Five DPs reveal how they captured emotion and character journeys, from 'Cold War's' turbulent black-and-white love story to an intense look at Vincent van Gogh in 'At Eternity's Gate.'
For their six-part Western — which was the first movie from Joel and Ethan Coen that used digital cinematography (an Arri Alexa) — the brothers reteamed with five-time Oscar-nominated French cinematographer Bruno Delbonnel, with whom they had worked on 2013's Inside Llewyn Davis. "The difficulty of this project was that we needed to do six different looks," Delbonnel says of working on the anthology.
"It was about this visual that we have of the American landscape based on paintings and illustrations," he explains, in keeping with the film's structure, done as if the viewer is paging through an illustrated book. "It's a vision of someone telling a story."
The 45-day shoot — mostly on location in Colorado, Nebraska and New Mexico — encountered bad weather, which made consistent lighting a challenge. Actors were featured in one chapter apiece, so they'd drop in only for a limited amount of time. For example, the chapter "Near Algodones," featuring James Franco, was shot in seven days.
"The Mortal Remains," which follows strangers stuck together in a stagecoach, was the trickiest chapter to light. "We decided to do this sunset through the whole thing," says Delbonnel, who programmed a computer to change the light. "We started with the orange light, and through the course of the scene we drifted to the moonlight." But even though the chapter was edited, it was shot as a continuous take. "For every take, we ran the entire length of the short film, 20 minutes."
Contrast was fundamental to the cinematography of Pawel Pawlikowski's black-and-white period romance (Poland's foreign-language Oscar entry), which in November earned Polish cinematographer Lukasz Zal the Silver Frog at the Camerimage cinematography festival. "[Contrast] is present in every layer, starting from the construction of the shot and the frame, all the way to the emotional temperature and the dynamics between the characters," says Zal, who also worked with Pawlikowski on the Oscar-winning Ida (2013). As the story progresses, the contrast increases, the lenses are longer and the camera moves more often, becoming more emotional and present."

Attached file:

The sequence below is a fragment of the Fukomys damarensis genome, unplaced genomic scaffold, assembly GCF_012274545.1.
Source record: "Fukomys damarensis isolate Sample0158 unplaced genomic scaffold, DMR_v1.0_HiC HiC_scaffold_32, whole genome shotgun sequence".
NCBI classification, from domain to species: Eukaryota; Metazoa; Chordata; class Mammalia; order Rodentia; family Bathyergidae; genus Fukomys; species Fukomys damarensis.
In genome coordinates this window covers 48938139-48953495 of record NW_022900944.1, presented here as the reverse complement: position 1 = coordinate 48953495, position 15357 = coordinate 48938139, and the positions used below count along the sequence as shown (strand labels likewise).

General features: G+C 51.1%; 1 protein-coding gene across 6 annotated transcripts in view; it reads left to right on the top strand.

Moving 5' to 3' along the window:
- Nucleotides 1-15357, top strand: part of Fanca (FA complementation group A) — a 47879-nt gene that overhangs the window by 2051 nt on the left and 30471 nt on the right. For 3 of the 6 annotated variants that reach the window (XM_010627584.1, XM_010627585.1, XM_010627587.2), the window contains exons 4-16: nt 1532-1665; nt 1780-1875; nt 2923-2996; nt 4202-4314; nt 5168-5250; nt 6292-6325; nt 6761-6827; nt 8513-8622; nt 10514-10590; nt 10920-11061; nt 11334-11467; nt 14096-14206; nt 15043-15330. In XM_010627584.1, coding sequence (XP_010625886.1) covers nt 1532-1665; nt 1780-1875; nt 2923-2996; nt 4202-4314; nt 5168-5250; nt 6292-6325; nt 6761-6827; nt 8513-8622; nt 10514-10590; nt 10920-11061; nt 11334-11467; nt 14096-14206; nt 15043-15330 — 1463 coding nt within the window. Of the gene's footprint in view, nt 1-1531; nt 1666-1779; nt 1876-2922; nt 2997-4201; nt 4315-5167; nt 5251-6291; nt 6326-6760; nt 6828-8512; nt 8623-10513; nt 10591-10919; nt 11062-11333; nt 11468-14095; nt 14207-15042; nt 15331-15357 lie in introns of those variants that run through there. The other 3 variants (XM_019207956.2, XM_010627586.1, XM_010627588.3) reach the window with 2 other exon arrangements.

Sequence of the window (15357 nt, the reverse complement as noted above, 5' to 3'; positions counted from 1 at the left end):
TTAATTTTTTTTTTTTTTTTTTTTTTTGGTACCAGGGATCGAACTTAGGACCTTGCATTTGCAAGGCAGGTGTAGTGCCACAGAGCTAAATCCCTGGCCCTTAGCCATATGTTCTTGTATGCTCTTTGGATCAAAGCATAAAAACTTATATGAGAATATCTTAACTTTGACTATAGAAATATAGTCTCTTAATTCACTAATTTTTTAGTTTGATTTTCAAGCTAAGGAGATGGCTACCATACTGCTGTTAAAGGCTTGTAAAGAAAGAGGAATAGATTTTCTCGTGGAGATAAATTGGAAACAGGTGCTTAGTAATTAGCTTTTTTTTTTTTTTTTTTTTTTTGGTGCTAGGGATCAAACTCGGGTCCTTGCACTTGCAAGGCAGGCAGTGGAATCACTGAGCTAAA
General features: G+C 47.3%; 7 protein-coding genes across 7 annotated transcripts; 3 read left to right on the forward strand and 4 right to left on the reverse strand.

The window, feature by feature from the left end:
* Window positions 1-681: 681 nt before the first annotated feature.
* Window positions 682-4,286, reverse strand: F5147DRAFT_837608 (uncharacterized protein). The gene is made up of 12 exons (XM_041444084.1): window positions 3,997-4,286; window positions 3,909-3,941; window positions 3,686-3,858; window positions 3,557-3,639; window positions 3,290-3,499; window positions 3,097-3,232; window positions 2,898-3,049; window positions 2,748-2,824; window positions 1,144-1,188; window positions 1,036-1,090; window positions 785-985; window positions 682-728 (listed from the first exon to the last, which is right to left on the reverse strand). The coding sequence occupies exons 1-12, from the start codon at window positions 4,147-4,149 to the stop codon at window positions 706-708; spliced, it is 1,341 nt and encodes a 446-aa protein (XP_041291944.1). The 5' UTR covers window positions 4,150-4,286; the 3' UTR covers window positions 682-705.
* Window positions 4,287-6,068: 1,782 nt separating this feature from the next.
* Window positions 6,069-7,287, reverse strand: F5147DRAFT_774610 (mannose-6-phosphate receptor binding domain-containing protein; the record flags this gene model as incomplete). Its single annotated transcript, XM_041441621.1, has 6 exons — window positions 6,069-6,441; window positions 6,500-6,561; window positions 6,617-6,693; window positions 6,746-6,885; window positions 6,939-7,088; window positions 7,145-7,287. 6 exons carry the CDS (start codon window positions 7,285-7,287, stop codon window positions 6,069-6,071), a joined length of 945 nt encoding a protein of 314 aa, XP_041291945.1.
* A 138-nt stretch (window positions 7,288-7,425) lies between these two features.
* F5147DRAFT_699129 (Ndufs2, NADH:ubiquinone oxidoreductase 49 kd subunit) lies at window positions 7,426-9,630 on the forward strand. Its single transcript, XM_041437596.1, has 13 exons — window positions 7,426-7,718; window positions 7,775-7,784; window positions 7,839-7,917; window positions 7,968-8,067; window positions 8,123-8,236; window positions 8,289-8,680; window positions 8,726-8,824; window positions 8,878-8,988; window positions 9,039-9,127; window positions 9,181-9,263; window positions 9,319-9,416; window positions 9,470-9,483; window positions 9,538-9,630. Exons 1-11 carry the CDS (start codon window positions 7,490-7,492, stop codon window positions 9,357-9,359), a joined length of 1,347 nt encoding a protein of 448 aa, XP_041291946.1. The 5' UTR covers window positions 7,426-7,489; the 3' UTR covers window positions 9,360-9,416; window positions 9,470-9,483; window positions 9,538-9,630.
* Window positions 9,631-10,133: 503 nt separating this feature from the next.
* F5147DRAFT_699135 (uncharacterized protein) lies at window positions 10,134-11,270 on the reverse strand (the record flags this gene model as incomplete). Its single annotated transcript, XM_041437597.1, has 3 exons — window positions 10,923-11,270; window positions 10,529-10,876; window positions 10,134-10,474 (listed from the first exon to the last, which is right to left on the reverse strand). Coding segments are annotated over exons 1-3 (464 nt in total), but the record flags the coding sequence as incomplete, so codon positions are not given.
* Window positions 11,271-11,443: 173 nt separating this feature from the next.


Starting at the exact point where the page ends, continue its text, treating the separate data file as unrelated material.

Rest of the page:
Contrast also was a consideration in the choice to create the "iconic glamour" of black and white. "The reality is, Poland in the '60s was very gray. There was no color, and we wanted to draw from that," Zal says. "It was a much simpler time, less cluttered with distractions."
The shots are composed with a lot of headroom, Zal explains. "We often told the story in just one or two shots, having the camera up high, so that we could work with an in-depth composition and have many layers of what is happening onscreen, like in Citizen Kane. We wanted our images to tell stories about people and places, but at the same time we needed to find the best balance between them in every frame."
Words couldn't be relied upon to deliver the story in John Krasinski's A Quiet Place, which follows a family that must live in silence to avoid detection by predatory creatures that hunt by sound. And so Danish cinematographer Charlotte Bruus Christensen (Molly's Game) and Krasinski started off their discussions by considering how to tell a story where the visuals and (lack of) sound would be so critical.
"We discussed how we would photograph for sound," she says, explaining that close-ups would require the sounds of breathing or clothes moving, while wider shots would effectively be silent.